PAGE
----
The award-winning Synetic Theater is known for innovative interpretations of classic stories, most notably for their Wordless Shakespeare adaptations. As theaters pivoted to virtual performances and original content, Synetic took it a step further by creating its own streaming service — Synetic Streaming — the first of its kind in the DC Metro area.
Founders Paata and Irina Tsikurishvili fully explore their training in dance, theater, and film through this new platform, utilizing their skills and expertise of movement, music, technology, and visual arts. The platform includes their newly launched film branch, Synetic Motion Pictures. A recent press release shares, “This exciting new endeavor is the realization of a long-held vision of Paata to lean into his roots as a filmmaker and expand the ‘Synetic’ approach to motion pictures.”
I had the opportunity to review this new streaming service and I am very impressed. The web-based platform is easy to maneuver, especially for those already accustomed to streaming platforms. After entering basic information, it gives the options for a monthly plan of $9.99 or a yearly plan for $99.99. There is also an option for à la carte rentals if there is a production in particular you’re looking for. I chose the monthly plan and entered my credit card information.
Within moments, I was able to access Synetic’s full library of streamable content featuring a strong archive of previous performances as well as a trove of new content. I watched on my personal laptop and also tested it on my mobile phone — both devices were able to stream right away with no lagging. The streaming service is also compatible with Roku and Apple TV.
Based on the trailers provided on the home screen, I decided to start with Beauty and the Beast from 2014. The opening sequence of the stage production is stunning on the screen. The use of shadow puppetry, silhouettes, dramatic lighting, and music were engaging and cinematic. The story transitions to the filmed staging and still holds an impact, even virtually. The audio quality is not ideal, but it does allow viewers to feel the presence of a live audience. Subtitles are provided and I found them helpful, not distracting.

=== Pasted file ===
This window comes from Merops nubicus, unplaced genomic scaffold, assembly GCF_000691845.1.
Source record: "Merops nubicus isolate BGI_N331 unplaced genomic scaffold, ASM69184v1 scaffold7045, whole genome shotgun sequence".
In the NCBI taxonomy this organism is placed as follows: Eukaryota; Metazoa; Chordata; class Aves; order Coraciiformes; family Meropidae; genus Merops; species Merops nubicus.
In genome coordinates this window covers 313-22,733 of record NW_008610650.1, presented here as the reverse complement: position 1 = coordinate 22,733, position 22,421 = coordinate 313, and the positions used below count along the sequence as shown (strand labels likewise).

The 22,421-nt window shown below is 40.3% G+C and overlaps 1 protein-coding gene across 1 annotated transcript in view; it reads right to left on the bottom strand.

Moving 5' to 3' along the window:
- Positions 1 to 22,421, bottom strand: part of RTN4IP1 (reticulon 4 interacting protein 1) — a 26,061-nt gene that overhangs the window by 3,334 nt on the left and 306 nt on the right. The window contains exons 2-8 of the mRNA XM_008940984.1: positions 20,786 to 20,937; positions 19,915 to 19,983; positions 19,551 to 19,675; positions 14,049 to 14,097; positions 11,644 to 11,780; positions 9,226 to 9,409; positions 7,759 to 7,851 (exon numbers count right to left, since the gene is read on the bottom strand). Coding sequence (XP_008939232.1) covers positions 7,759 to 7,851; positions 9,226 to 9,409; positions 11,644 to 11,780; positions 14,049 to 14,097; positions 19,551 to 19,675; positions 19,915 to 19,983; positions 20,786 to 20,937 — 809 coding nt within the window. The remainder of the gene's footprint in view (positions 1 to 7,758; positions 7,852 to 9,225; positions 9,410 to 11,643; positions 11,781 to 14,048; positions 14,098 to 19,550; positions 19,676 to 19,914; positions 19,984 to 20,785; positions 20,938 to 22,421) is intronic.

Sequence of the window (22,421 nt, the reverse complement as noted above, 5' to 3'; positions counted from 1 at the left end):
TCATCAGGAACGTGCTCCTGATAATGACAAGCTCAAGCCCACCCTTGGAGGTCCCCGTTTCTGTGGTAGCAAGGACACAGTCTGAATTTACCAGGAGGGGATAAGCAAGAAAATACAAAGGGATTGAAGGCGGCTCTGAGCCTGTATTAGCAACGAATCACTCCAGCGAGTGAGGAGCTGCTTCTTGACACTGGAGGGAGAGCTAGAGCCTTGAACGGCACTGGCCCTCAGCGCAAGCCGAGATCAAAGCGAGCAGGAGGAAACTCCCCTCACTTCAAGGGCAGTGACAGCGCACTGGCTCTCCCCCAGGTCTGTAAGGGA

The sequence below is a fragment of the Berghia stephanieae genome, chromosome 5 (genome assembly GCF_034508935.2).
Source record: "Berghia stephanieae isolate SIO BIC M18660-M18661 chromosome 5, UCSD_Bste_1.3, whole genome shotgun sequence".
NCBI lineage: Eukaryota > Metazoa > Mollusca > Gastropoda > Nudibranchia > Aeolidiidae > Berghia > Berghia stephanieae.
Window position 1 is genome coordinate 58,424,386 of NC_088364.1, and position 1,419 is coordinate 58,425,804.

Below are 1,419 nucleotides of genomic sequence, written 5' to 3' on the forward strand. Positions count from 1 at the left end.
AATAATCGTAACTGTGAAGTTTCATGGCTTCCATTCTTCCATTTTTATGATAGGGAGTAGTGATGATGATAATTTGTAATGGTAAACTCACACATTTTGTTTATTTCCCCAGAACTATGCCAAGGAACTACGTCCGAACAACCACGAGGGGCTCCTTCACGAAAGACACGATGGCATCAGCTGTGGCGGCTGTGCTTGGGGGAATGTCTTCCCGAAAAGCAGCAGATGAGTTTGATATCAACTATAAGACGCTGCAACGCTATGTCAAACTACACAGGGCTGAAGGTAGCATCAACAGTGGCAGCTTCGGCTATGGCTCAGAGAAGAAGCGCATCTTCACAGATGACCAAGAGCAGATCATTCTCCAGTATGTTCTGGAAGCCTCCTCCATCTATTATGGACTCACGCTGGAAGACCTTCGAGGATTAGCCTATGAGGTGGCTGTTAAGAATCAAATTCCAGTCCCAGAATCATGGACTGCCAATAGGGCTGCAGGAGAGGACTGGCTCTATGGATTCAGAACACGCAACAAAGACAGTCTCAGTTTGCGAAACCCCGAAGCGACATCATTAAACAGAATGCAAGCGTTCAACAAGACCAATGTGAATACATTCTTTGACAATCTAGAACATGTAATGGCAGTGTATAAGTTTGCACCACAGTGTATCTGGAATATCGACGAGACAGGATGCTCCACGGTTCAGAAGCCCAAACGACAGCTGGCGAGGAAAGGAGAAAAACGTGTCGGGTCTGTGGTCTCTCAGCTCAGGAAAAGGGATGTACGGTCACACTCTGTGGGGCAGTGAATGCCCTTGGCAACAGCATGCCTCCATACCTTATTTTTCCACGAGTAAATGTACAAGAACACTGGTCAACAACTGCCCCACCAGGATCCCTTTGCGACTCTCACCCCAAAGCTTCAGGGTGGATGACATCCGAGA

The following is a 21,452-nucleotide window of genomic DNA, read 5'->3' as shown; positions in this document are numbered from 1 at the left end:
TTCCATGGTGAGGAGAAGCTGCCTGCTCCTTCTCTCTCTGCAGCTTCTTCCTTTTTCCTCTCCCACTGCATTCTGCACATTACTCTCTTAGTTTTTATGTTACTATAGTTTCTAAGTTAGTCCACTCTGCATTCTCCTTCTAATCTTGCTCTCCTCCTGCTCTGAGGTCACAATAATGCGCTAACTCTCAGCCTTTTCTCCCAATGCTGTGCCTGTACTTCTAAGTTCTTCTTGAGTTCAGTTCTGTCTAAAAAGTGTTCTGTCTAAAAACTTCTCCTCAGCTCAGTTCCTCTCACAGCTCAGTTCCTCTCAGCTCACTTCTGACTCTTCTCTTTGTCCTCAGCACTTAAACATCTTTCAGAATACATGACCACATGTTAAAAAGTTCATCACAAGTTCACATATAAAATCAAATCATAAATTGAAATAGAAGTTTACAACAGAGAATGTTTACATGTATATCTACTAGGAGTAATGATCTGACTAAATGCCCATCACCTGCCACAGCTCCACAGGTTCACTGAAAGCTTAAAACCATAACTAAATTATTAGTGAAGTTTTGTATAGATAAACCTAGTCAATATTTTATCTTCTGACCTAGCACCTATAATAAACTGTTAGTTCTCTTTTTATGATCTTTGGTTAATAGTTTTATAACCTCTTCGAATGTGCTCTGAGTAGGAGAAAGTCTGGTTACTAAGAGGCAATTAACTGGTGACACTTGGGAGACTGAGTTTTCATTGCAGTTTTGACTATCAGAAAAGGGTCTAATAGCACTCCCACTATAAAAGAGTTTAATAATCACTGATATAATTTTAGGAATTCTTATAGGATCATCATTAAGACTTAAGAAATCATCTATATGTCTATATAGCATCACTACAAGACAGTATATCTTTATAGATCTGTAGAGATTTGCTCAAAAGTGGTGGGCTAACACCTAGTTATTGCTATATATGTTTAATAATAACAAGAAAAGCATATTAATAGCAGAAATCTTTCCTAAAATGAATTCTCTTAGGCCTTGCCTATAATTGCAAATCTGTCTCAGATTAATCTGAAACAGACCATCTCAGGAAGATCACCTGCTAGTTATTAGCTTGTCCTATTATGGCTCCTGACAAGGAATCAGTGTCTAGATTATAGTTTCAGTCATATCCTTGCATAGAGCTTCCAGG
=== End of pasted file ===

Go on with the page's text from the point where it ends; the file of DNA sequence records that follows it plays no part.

I wanted to try one of Synetic’s Wordless Shakespeare productions and saw that The Tempest was among the available options. I saw this production during its 2013 run and it still stands out as a lasting theatrical experience. The technical aspects of this production are mesmerizing, from the beautifully dramatic lighting and sets to the incredible feat of submerging a stage in water. I wanted to see if this remounted 2019 production was able to translate for virtual viewing — and to my delight it did! The audio was recorded from the house, but doing so allows the at-home viewer to hear the splashing of the water and audience reactions. It’s a worthy trade-off, especially as the water creates its own soundscape when paired with the music and effects.
I then chose content specifically developed for this new streaming service — one of nine short films currently available. I started with All the World’s a Stage featuring long-time Syneticon Scott Brown reinterpreting a moment of his performance in the 2016 production of As You Like It. The 18-minute piece is presented as a short movie rather than a filmed theatrical performance, and showcases the strengths and stylings that Synetic audiences expect. It is beautifully performed and produced as a partnership of stage and screen. The audio issues I experienced in the previous two productions were not an issue as it was produced as a film rather than a recorded live performance.
I’m looking forward to using this streaming service to view the full library available from Synetic. Their 2015 production of Much Ado About Nothing was most recently added and is next on my watch list, followed soon by their critically acclaimed 2014 production of Hamlet.
The fact that audiences now have direct access to Synetic’s impressive archives in addition to new original films is groundbreaking. Accessibility for the theater community is more important now than ever before. It’s understood that online viewing doesn’t provide the same visceral experience as live theater, but virtual theater allows access to those unable to participate in an in-person experience, whether it be due to financial, geographical, or personal reasons.
Streamable content will only grow in popularity, even as theaters slowly reopen to live audiences. The Synetic Streaming platform in particular allows this innovative group to explore the next chapter of their story — original film making. I am excited to see their continued storytelling through filmmaking, previously recorded performances, and (hopefully soon) live theatrical performances.